By Bianca Fernet
If you read the news about Argentina last Friday, you likely encountered many of the typical “head in hands” photos or “plunging value” graphs that are traditionally displayed when markets fall. These images of hopelessness were selected to accompany news that Argentine warrants tied to GDP crashed when the National Government revised previously reported 2013 GDP growth down to 3%.
Lower growth? Falling GDP-tied warrants? 23 percent drop in value in one day? Shouldn’t we be panicking? The apocalypse is surely nigh!
Incorrect. Let’s take a look first at these warrants tied to GDP growth. Back in 2005, Argentina issued US$62 billion worth of securities in exchange for roughly US$82 billion in defaulted bonds. More GDP linked warrants were issued in 2010 as part of the restructuring package for creditors who had rejected the first restructuring. So essentially holders of defaulted bonds exchanged these arguably worthless instruments for warrants. And what are these warrants worth? As the name implies, their worth is tied to GDP growth.
Holders of warrants are to be paid annually on December 15 of each year if the following conditions are met:
- Real GDP exceeds base-case GDP
- Real annual GDP growth exceeds base-case GDP growth. In 2005, the threshold real GDP growth was 4.25 percent, and has fallen annually. This year it was 3.22 percent, and will be 3 percent by 2015 and onward.
- Total payments do not exceed a payment cap of .48 per unit of currency of the warrants.
- Warrants expire no later than 2035, but expire prior to the date at the point the payment cap of .48 per unit of currency is reached.
When the above conditions are met, the payout is calculated by:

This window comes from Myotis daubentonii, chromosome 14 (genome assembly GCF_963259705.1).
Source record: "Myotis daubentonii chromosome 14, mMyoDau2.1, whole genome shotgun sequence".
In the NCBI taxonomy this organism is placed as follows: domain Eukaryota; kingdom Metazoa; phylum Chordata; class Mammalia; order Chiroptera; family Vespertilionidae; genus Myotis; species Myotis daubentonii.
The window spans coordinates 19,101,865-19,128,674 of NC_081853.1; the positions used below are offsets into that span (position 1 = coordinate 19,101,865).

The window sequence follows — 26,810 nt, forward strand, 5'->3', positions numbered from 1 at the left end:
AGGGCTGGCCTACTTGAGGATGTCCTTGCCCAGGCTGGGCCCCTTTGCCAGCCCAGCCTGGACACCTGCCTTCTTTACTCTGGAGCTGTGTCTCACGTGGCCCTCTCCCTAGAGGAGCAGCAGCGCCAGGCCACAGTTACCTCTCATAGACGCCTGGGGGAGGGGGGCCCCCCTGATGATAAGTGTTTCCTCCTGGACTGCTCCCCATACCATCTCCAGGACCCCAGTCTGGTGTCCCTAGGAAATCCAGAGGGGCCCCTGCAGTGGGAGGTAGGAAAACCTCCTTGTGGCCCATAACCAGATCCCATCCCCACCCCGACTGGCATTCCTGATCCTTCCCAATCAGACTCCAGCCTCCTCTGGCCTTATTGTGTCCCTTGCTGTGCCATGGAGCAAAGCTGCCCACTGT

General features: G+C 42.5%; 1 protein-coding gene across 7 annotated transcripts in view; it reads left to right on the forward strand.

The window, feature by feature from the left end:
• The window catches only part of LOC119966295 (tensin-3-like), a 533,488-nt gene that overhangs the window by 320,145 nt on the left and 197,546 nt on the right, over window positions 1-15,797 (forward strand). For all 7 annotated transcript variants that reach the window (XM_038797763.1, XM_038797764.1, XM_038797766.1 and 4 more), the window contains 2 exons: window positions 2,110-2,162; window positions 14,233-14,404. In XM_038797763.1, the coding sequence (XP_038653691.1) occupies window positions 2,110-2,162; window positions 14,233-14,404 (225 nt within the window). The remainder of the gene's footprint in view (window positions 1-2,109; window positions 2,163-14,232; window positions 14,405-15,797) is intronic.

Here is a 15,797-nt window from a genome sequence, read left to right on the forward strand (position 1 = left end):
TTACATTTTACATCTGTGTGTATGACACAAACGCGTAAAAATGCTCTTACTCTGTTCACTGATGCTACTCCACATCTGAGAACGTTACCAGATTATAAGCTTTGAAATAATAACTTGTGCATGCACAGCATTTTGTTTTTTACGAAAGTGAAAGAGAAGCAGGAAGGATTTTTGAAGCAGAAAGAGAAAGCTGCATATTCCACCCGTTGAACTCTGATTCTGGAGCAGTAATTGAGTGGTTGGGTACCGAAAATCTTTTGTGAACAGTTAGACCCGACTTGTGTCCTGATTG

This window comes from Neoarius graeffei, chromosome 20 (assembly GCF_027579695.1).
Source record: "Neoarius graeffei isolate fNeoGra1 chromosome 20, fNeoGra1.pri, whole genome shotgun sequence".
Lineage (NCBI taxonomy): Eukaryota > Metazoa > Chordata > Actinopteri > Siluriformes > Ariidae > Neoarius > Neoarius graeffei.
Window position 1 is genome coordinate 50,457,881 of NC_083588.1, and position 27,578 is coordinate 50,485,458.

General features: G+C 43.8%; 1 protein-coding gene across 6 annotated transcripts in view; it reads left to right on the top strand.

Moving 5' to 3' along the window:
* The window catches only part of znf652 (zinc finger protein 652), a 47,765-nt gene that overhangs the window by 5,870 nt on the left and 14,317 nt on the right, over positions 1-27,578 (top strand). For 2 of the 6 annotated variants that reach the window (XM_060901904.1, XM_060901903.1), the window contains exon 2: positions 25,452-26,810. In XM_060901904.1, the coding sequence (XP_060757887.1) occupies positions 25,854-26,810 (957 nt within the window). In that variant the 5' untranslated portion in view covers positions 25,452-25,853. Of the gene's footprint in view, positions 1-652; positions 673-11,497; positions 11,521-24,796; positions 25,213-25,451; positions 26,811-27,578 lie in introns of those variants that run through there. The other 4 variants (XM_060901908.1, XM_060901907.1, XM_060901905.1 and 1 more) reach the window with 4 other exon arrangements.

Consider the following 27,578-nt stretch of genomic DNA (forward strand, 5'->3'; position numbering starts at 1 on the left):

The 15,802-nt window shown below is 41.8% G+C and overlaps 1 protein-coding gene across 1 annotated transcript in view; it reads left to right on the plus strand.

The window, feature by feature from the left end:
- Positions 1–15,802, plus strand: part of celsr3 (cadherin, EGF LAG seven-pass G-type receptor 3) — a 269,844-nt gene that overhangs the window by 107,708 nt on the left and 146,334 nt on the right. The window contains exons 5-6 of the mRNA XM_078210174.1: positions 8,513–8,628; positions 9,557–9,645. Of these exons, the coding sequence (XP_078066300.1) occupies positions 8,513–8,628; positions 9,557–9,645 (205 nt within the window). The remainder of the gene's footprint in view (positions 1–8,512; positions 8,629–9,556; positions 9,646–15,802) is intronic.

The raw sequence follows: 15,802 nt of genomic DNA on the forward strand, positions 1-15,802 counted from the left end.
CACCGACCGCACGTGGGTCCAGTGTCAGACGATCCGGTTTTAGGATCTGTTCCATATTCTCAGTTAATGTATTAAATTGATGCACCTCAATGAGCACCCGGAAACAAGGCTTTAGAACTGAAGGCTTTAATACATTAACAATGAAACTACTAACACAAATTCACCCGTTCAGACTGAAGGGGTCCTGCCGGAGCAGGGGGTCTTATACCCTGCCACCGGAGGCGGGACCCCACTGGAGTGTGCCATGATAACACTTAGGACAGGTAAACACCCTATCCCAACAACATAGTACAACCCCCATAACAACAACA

Payment = (0.05 x excess GDP) x unit of currency x notional value of GDP-linked securities
In plain English: If 2013 GDP growth exceeds 3.22 percent, the Government has to pay. If 2013 GDP growth is as high as reported a few months ago, the Government has to pay US$3 billion. Ouch.
I wrote a piece back in September that lying about GDP has expensive and sticky consequences, and implied that the gentlemen responsible for reporting such high GDP growth were likely high on hard drugs.
These adjusted growth numbers reported by the Government are in line with growth figures estimated by private economists. The discrepancy between the new GDP data series and previous reports is explained by using a base year of 2004 to calculate, instead of a base year of 1993. Axel Kicillof reported that 2013 warrant payments will be made based on the new data series, and the numbers will be revised again in June and September.
Besides saving the Government US$3 billion, adjusting growth numbers is in line with the larger movement to bring statistical reporting back down to reality. In February, the Government reported inflation values close to what private economists estimate.
And while the warrant prices fell, the rest of the market reacted positively. Argentina’s overseas dollar bonds rallied, and local bonds under Argentine legislation went up 3.5 cents to 91.4 cents on the dollar, the highest since December. By demonstrating willingness to stop lying about growth, the Government shows a commitment and ability to pay these other obligations.
So unless you are a holder of one of these GDP linked warrants, you can take your head out of your hands and stop staring at plunging charts. Argentina will be OK for even longer based on this move.
If you are a holder of a GDP linked warrant, call a lawyer. Switching up the base year in calculating GDP is likely not legal and probably breaches your contract. This could give holders of restructured debt an incentive and legal basis for dragging the Government into court. By Bianca Fernet,
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